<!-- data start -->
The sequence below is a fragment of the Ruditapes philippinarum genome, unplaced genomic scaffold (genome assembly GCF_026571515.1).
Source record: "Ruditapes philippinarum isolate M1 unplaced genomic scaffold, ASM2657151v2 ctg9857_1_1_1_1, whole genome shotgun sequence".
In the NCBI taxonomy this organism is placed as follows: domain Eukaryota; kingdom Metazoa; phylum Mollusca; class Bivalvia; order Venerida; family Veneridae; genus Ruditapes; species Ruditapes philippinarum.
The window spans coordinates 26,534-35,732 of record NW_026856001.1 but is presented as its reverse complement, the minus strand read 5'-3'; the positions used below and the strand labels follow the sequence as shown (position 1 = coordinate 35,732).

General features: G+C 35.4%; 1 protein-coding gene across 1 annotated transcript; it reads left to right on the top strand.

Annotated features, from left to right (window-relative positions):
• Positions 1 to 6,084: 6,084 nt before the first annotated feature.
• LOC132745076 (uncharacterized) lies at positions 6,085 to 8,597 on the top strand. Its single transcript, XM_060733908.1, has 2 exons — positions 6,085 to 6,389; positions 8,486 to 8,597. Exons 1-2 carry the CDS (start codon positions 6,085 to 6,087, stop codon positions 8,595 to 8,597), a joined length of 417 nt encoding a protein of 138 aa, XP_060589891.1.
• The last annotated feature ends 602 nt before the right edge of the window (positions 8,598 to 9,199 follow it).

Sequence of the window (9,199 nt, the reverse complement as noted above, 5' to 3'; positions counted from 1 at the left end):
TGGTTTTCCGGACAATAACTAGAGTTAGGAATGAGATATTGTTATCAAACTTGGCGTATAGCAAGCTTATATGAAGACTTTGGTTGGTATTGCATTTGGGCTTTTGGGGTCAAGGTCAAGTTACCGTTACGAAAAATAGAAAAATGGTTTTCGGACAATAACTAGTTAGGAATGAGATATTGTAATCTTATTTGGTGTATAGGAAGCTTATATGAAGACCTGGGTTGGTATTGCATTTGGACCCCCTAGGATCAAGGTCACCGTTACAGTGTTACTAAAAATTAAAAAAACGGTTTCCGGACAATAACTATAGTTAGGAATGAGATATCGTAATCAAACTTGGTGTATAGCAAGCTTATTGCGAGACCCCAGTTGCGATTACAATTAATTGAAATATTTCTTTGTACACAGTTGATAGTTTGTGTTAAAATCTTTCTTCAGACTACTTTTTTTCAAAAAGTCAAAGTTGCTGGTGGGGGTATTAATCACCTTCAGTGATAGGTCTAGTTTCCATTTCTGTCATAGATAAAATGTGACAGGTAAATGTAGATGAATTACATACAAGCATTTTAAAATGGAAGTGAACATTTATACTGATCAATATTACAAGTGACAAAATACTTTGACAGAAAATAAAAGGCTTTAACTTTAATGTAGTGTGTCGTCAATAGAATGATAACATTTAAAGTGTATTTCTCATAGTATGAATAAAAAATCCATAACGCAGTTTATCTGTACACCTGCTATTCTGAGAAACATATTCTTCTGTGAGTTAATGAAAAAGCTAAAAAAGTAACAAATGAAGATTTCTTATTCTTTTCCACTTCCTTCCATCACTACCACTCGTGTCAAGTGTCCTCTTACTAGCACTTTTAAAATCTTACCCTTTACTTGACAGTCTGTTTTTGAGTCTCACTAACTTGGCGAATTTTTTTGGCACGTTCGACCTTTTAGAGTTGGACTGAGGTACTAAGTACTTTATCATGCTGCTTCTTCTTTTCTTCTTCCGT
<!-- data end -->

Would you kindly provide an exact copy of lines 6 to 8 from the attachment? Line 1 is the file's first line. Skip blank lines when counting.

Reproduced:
Annotated features, from left to right (window-relative positions):
• Positions 1 to 6,084: 6,084 nt before the first annotated feature.
• LOC132745076 (uncharacterized) lies at positions 6,085 to 8,597 on the top strand. Its single transcript, XM_060733908.1, has 2 exons — positions 6,085 to 6,389; positions 8,486 to 8,597. Exons 1-2 carry the CDS (start codon positions 6,085 to 6,087, stop codon positions 8,595 to 8,597), a joined length of 417 nt encoding a protein of 138 aa, XP_060589891.1.